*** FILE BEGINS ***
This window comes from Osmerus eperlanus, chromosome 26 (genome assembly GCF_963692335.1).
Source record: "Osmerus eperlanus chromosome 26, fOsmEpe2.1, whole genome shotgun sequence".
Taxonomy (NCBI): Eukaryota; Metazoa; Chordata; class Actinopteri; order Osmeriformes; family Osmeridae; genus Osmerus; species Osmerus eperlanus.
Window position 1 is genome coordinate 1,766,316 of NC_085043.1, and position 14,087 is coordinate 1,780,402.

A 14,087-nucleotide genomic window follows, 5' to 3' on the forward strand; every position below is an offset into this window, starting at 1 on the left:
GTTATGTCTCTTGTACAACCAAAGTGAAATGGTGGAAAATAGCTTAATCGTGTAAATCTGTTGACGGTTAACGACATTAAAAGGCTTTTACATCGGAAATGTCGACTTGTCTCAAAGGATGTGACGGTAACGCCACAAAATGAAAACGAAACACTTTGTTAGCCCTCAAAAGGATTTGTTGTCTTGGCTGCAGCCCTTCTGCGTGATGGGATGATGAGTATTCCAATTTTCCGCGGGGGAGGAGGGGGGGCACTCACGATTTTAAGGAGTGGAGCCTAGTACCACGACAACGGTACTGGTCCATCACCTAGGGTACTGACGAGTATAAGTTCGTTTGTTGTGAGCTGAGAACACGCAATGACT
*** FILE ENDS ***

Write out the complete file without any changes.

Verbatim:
This window comes from Osmerus eperlanus, chromosome 26 (genome assembly GCF_963692335.1).
Source record: "Osmerus eperlanus chromosome 26, fOsmEpe2.1, whole genome shotgun sequence".
Taxonomy (NCBI): Eukaryota; Metazoa; Chordata; class Actinopteri; order Osmeriformes; family Osmeridae; genus Osmerus; species Osmerus eperlanus.
Window position 1 is genome coordinate 1,766,316 of NC_085043.1, and position 14,087 is coordinate 1,780,402.

A 14,087-nucleotide genomic window follows, 5' to 3' on the forward strand; every position below is an offset into this window, starting at 1 on the left:
GTTATGTCTCTTGTACAACCAAAGTGAAATGGTGGAAAATAGCTTAATCGTGTAAATCTGTTGACGGTTAACGACATTAAAAGGCTTTTACATCGGAAATGTCGACTTGTCTCAAAGGATGTGACGGTAACGCCACAAAATGAAAACGAAACACTTTGTTAGCCCTCAAAAGGATTTGTTGTCTTGGCTGCAGCCCTTCTGCGTGATGGGATGATGAGTATTCCAATTTTCCGCGGGGGAGGAGGGGGGGCACTCACGATTTTAAGGAGTGGAGCCTAGTACCACGACAACGGTACTGGTCCATCACCTAGGGTACTGACGAGTATAAGTTCGTTTGTTGTGAGCTGAGAACACGCAATGACT